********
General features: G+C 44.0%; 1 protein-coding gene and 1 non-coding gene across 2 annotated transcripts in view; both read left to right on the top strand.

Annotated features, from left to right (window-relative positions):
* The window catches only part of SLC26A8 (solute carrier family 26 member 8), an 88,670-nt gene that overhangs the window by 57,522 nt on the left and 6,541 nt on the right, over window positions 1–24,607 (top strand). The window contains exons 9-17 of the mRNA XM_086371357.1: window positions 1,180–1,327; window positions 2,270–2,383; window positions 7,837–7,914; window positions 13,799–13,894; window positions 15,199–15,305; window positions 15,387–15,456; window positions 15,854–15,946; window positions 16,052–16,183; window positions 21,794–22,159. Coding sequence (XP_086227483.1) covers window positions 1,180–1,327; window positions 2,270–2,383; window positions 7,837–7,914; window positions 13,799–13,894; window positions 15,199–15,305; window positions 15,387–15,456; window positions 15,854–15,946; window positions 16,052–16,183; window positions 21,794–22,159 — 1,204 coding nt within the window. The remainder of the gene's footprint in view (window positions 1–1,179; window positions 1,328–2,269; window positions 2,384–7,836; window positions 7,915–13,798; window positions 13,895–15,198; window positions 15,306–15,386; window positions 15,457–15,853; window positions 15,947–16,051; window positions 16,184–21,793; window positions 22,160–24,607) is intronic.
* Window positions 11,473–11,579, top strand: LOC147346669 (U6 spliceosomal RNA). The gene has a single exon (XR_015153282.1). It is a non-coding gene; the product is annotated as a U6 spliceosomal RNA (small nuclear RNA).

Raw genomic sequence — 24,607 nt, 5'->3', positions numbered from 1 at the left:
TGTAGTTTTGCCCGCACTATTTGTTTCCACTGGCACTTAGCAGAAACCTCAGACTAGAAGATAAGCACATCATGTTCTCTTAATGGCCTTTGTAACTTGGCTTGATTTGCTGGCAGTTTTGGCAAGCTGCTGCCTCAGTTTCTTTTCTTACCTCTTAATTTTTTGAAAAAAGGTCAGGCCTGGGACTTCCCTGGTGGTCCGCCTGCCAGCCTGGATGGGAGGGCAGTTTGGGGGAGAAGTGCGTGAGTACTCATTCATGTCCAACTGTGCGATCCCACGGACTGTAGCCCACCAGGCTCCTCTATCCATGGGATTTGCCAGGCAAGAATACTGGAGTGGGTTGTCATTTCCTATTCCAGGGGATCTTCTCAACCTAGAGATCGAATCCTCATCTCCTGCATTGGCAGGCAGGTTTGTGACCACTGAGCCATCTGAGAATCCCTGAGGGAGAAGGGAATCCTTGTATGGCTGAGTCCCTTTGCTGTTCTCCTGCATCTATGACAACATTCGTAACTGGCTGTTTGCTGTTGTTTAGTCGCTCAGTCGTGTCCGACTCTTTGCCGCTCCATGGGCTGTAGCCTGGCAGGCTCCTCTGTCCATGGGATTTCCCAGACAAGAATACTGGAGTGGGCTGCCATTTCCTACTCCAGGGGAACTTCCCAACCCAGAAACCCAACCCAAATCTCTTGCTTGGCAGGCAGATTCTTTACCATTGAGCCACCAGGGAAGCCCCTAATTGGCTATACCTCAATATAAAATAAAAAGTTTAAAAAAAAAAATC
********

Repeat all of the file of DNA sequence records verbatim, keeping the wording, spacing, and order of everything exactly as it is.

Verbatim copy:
General features: G+C 44.0%; 1 protein-coding gene and 1 non-coding gene across 2 annotated transcripts in view; both read left to right on the top strand.

Annotated features, from left to right (window-relative positions):
* The window catches only part of SLC26A8 (solute carrier family 26 member 8), an 88,670-nt gene that overhangs the window by 57,522 nt on the left and 6,541 nt on the right, over window positions 1–24,607 (top strand). The window contains exons 9-17 of the mRNA XM_086371357.1: window positions 1,180–1,327; window positions 2,270–2,383; window positions 7,837–7,914; window positions 13,799–13,894; window positions 15,199–15,305; window positions 15,387–15,456; window positions 15,854–15,946; window positions 16,052–16,183; window positions 21,794–22,159. Coding sequence (XP_086227483.1) covers window positions 1,180–1,327; window positions 2,270–2,383; window positions 7,837–7,914; window positions 13,799–13,894; window positions 15,199–15,305; window positions 15,387–15,456; window positions 15,854–15,946; window positions 16,052–16,183; window positions 21,794–22,159 — 1,204 coding nt within the window. The remainder of the gene's footprint in view (window positions 1–1,179; window positions 1,328–2,269; window positions 2,384–7,836; window positions 7,915–13,798; window positions 13,895–15,198; window positions 15,306–15,386; window positions 15,457–15,853; window positions 15,947–16,051; window positions 16,184–21,793; window positions 22,160–24,607) is intronic.
* Window positions 11,473–11,579, top strand: LOC147346669 (U6 spliceosomal RNA). The gene has a single exon (XR_015153282.1). It is a non-coding gene; the product is annotated as a U6 spliceosomal RNA (small nuclear RNA).

Raw genomic sequence — 24,607 nt, 5'->3', positions numbered from 1 at the left:
TGTAGTTTTGCCCGCACTATTTGTTTCCACTGGCACTTAGCAGAAACCTCAGACTAGAAGATAAGCACATCATGTTCTCTTAATGGCCTTTGTAACTTGGCTTGATTTGCTGGCAGTTTTGGCAAGCTGCTGCCTCAGTTTCTTTTCTTACCTCTTAATTTTTTGAAAAAAGGTCAGGCCTGGGACTTCCCTGGTGGTCCGCCTGCCAGCCTGGATGGGAGGGCAGTTTGGGGGAGAAGTGCGTGAGTACTCATTCATGTCCAACTGTGCGATCCCACGGACTGTAGCCCACCAGGCTCCTCTATCCATGGGATTTGCCAGGCAAGAATACTGGAGTGGGTTGTCATTTCCTATTCCAGGGGATCTTCTCAACCTAGAGATCGAATCCTCATCTCCTGCATTGGCAGGCAGGTTTGTGACCACTGAGCCATCTGAGAATCCCTGAGGGAGAAGGGAATCCTTGTATGGCTGAGTCCCTTTGCTGTTCTCCTGCATCTATGACAACATTCGTAACTGGCTGTTTGCTGTTGTTTAGTCGCTCAGTCGTGTCCGACTCTTTGCCGCTCCATGGGCTGTAGCCTGGCAGGCTCCTCTGTCCATGGGATTTCCCAGACAAGAATACTGGAGTGGGCTGCCATTTCCTACTCCAGGGGAACTTCCCAACCCAGAAACCCAACCCAAATCTCTTGCTTGGCAGGCAGATTCTTTACCATTGAGCCACCAGGGAAGCCCCTAATTGGCTATACCTCAATATAAAATAAAAAGTTTAAAAAAAAAAATC